Eagle County: Tibetans build Camp Hale missile | VailDaily.com

Eagle County: Tibetans build Camp Hale missile

Bob Winsett
Special to the Vail Daily
Vail, CO Colorado
Photo courtesy of Colorado Ski and Snowboard MuseuCamp Hale as it looked when U.S. troop trained there during World War II.

CAMP HALE ” On June 25th, 1950 North Korean forces crossed the 38th parallel.

It was a move that would divert the world’s attention from the Chinese takeover of Tibet for years to come. Nevertheless, there was a silver lining of sorts to the Korean conflict in that the United States was now forced to fine tune its policy in regards to the spread of communism in Asia.’

The U. S. State Department under Eisenhower had to pay at least some attention to the situation in Tibet even if its primary focus was on the situation in Korea.

When the Chinese invaded Tibet in 1950 they brought with them the latest in modern weapons along with the latest in communications technology and a seemingly endless supply of troops.

By 1959, their advantage over the Tibetans had increased exponentially with the construction of airports, roads and camps that comprised an infrastructure that helped facilitate the rapid deployment of troops and supplies.

With an additional 100,000 Chinese troops occupying Tibet by 1960, there was virtually no chance that the Chinese would ever retreat from Tibet.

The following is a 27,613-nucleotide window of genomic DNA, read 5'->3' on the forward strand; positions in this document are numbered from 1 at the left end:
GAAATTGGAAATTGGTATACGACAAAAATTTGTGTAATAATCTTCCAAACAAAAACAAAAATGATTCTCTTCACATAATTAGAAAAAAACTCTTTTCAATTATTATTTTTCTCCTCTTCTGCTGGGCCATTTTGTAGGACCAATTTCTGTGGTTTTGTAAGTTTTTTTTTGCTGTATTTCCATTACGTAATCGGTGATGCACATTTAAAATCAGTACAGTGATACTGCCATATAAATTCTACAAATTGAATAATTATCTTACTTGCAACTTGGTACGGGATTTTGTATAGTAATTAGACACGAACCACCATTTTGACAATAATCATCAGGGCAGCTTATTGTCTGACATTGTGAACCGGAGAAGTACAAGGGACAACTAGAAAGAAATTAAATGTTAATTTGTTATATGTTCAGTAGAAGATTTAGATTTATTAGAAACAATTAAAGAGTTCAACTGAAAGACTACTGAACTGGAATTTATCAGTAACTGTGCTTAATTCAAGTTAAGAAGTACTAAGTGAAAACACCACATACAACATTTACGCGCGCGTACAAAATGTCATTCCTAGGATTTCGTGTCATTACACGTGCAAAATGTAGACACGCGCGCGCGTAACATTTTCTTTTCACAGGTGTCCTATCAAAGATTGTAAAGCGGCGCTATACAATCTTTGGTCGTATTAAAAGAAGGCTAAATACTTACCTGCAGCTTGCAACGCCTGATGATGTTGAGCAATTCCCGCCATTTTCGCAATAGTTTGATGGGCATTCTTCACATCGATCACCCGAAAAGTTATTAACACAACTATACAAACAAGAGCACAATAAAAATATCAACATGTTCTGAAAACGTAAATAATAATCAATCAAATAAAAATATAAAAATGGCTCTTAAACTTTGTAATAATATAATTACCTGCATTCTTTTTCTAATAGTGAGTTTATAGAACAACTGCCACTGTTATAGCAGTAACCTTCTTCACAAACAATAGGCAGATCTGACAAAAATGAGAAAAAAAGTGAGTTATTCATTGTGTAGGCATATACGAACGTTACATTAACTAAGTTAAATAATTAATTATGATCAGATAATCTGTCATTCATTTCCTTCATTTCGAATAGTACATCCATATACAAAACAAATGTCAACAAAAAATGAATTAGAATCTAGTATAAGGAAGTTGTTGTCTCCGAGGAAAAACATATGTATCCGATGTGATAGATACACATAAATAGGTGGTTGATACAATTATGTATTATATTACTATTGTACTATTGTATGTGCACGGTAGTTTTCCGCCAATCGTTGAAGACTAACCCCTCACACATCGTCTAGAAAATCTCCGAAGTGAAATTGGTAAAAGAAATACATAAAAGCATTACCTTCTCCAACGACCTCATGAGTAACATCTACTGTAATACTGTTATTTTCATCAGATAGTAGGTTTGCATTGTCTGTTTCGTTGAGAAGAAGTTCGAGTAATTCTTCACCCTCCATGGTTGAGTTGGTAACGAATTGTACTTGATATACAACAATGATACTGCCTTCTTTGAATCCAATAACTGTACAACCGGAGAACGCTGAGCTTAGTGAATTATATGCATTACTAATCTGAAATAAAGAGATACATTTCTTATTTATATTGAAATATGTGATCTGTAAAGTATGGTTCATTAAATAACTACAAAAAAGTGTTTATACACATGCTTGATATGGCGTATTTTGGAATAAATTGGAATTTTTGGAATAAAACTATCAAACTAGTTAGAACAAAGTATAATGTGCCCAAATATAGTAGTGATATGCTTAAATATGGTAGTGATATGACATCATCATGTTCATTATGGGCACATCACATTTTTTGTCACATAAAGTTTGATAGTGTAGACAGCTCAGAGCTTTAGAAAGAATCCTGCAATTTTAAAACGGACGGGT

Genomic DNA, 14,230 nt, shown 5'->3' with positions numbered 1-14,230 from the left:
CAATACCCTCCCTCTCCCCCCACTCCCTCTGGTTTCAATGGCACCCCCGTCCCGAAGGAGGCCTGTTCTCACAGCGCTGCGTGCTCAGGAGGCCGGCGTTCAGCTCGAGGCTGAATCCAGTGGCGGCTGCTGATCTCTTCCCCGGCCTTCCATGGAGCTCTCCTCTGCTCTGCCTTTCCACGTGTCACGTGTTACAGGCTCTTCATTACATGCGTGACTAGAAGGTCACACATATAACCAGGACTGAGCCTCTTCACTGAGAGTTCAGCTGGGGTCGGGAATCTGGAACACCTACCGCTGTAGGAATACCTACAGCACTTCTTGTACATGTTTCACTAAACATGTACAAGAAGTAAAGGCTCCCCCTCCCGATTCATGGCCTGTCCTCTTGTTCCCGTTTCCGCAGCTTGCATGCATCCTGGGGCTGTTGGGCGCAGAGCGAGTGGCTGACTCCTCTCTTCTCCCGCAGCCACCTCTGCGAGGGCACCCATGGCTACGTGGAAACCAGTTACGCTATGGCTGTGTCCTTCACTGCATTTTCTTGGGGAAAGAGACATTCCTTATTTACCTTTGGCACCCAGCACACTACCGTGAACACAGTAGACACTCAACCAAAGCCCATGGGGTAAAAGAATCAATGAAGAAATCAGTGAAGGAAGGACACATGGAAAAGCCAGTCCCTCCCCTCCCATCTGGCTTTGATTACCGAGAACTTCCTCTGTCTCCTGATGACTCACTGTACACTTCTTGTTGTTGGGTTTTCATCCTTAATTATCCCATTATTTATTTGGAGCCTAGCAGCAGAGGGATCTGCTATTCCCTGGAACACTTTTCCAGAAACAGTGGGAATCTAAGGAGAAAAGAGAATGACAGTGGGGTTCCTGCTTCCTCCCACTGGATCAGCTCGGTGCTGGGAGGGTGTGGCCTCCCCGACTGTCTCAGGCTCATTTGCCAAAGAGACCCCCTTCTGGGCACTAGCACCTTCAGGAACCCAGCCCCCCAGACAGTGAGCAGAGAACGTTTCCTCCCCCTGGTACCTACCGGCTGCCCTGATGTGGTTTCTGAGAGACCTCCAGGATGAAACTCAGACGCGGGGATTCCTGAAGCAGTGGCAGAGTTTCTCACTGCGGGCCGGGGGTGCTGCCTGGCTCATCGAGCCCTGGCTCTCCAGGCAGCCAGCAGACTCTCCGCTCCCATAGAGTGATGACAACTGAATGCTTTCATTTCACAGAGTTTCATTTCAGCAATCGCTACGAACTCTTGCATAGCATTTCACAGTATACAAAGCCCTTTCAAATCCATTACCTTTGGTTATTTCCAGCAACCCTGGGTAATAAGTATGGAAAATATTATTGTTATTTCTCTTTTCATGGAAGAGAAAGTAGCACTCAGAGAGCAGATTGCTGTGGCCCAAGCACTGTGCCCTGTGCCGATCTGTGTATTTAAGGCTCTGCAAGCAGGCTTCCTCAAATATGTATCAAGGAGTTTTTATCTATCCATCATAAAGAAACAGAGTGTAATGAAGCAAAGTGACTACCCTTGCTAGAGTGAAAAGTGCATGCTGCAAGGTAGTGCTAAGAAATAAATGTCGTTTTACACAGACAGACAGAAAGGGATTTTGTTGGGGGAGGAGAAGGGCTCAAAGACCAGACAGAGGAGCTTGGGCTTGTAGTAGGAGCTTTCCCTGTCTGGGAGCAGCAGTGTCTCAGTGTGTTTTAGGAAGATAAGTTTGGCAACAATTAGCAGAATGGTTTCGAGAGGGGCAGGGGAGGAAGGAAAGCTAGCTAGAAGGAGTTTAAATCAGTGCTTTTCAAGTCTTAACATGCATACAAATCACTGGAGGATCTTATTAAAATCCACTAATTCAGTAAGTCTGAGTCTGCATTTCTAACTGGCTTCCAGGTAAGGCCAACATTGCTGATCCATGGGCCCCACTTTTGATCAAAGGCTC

In March of 1959, the Indian Prime Minister Jawaharlal Nehru allowed the Dalai Lama to enter India after a heroic escape from Lhasa and the Chinese who sought to control and, in all likelihood, kidnap or otherwise control the Dalai Lama for their own purposes.

Other than allowing the Dalai Lama to enter India, Nehru was reluctant to aid the Tibetans in any other way. Nehru tried to control the Dalai Lama’s exposure to the outside world and even tried to sabotage the Dalai Lama’s attempt to file an appeal with the United Nations.

In the meantime, however, the U. S. had begun to increase its support of the Tibetans even though not everyone in the CIA was clear as to the whereabouts of Tibet. Allen Dulles, director of the CIA at that time had to be shown the proper location of Tibet after he had pointed to a map of Europe and asked if the country that was actually Hungary was Tibet.

Roger McCarthy was appointed to be the head of the Tibetan Task Force. McCarthy held the view that the CIA should either support the Tibetan resistance or let the Tibetans know that support was being withdrawn. McCarthy proposed that trainees be provided with skills and equipment to conduct modern guerilla warfare as well as how to collect intelligence on the plans and intentions of Mao’s army for use by the U.S.

In 1958 Camp Hale was selected for the training site based on it’s topography, weather and remoteness. The Army supported the project and built the facilities that would be needed over the next few years.